NEW YORK – Xcovery's ensartinib significantly extended progression-free survival in advanced, ALK-positive non-small cell lung cancer patients compared to crizotinib (Pfizer's Xalkori), researchers reported at a medical conference last week.
In the randomized, Phase III trial involving 247 NSCLC patients, those receiving the next-generation ALK inhibitor ensartinib in the first-line setting had median progression-free survival of 25.8 months at a median follow up of 23.8 months versus 12.7 months for patients on the first-generation ALK inhibitor crizotinib at a median follow up of 20.2 months. Leora Horn from Vanderbilt-Ingram Cancer Center presented the data at the International Association for the Study of Lung Cancer's World Conference on Lung Cancer on Friday.
"Ensartinib showed a significant improvement in progression-free survival compared to crizotinib, much better control of central nervous system disease and a really good safety profile," Horn said in a statement. "We're hoping that ensartinib will be another drug that receives US Food and Drug Administration approval for this indication for patients who are ALK positive."
Around 5 percent of NSCLC patients have ALK-positive tumors. In the Phase III study, patients had their ALK status confirmed using centralized testing with Abbott Molecular's Vysis ALK Break Apart FISH Probe Kit.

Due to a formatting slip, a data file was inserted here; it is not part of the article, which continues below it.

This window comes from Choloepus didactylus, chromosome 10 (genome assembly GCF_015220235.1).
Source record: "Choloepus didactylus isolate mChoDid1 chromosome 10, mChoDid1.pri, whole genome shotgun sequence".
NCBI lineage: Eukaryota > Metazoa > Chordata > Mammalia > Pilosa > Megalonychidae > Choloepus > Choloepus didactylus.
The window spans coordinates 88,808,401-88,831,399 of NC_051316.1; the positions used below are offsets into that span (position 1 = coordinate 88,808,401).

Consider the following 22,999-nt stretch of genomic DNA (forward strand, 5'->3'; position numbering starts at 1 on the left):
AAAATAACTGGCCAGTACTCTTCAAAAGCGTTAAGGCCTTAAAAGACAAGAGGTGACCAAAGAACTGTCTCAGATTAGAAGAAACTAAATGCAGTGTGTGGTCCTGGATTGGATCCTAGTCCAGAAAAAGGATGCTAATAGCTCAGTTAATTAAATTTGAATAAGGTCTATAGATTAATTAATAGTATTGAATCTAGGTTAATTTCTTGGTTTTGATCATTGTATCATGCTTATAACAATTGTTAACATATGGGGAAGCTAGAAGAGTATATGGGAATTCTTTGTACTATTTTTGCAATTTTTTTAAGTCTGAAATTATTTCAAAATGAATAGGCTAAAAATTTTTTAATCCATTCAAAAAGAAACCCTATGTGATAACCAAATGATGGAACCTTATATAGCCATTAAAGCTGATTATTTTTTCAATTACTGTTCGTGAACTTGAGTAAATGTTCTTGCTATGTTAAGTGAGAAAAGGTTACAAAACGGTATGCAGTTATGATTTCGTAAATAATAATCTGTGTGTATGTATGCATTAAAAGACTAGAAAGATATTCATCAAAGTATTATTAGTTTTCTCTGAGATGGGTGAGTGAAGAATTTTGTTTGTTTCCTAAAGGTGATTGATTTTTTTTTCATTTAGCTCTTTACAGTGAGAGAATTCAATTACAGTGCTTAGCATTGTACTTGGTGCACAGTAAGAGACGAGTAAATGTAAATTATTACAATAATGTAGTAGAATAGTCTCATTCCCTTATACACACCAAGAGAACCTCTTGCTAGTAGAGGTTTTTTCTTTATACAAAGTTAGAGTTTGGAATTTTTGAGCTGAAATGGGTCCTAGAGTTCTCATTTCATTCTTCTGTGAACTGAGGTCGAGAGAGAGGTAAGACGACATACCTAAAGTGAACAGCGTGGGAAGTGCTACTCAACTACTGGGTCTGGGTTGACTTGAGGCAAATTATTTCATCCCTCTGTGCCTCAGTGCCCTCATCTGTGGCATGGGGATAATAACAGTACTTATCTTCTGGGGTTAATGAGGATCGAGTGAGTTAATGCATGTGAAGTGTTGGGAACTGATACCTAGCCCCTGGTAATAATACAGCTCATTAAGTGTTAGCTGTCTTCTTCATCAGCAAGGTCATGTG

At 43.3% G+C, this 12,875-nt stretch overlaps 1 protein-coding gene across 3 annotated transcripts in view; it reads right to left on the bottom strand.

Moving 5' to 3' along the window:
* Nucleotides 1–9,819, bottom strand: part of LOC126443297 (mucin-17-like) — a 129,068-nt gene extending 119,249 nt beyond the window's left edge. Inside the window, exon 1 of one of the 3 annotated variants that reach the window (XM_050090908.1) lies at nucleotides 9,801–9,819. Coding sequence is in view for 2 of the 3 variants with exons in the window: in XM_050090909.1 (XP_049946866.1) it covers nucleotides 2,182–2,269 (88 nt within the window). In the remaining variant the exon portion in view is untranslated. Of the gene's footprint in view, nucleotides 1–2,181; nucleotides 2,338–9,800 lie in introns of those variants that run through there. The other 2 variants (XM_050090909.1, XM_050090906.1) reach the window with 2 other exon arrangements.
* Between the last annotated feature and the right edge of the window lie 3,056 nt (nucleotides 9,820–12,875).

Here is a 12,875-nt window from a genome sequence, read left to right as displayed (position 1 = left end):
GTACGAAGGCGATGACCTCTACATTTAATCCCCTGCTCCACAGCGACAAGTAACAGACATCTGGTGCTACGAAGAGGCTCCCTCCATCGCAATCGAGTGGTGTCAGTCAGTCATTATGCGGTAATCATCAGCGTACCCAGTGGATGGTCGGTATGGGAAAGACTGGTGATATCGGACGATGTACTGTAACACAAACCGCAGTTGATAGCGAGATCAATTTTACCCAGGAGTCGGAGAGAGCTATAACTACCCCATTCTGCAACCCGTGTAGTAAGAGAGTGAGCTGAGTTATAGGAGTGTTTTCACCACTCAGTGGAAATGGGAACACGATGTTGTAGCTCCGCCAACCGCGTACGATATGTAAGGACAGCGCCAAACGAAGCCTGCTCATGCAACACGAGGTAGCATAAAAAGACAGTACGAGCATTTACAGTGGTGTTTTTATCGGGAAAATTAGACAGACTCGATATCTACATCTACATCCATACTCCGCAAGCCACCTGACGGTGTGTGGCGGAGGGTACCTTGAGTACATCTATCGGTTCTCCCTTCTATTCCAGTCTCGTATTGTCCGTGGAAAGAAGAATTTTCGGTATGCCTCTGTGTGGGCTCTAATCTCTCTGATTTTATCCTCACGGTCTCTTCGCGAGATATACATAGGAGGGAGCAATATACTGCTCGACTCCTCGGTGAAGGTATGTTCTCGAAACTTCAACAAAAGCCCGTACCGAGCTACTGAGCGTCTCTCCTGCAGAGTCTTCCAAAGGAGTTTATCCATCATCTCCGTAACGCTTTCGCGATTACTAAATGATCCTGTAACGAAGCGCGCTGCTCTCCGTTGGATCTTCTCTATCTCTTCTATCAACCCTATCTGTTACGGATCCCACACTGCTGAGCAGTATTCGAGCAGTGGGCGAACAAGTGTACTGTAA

In the study, the overall response rate was 75 percent on the ensartinib arm versus 67 percent on the crizotinib arm. Among patients with brain metastases, intracranial responses were seen in 64 percent and 21 percent of patients on the ensartinib and crizotinib arms, respectively. Time-to-treatment failure in the group with brain metastases was 4 percent after a year of treatment with ensartinib compared to 24 percent with crizotinib.
In earlier studies, ensartinib has demonstrated efficacy in patients who have progressed on crizotinib, the first ALK inhibitor the FDA approved in 2011, as well as on second-generation ALK inhibitors.
Palm Beach Gardens, Florida-based Xcovery collaborated with researchers at Vanderbilt-Ingram Cancer Center to identify ensartinib as its lead drug development candidate and quickly advanced the agent into a global Phase III trial within six years. An Xcovery spokesperson said that the Phase III data presented at the lung cancer meeting will support a new drug application filing for ensartinib with the FDA.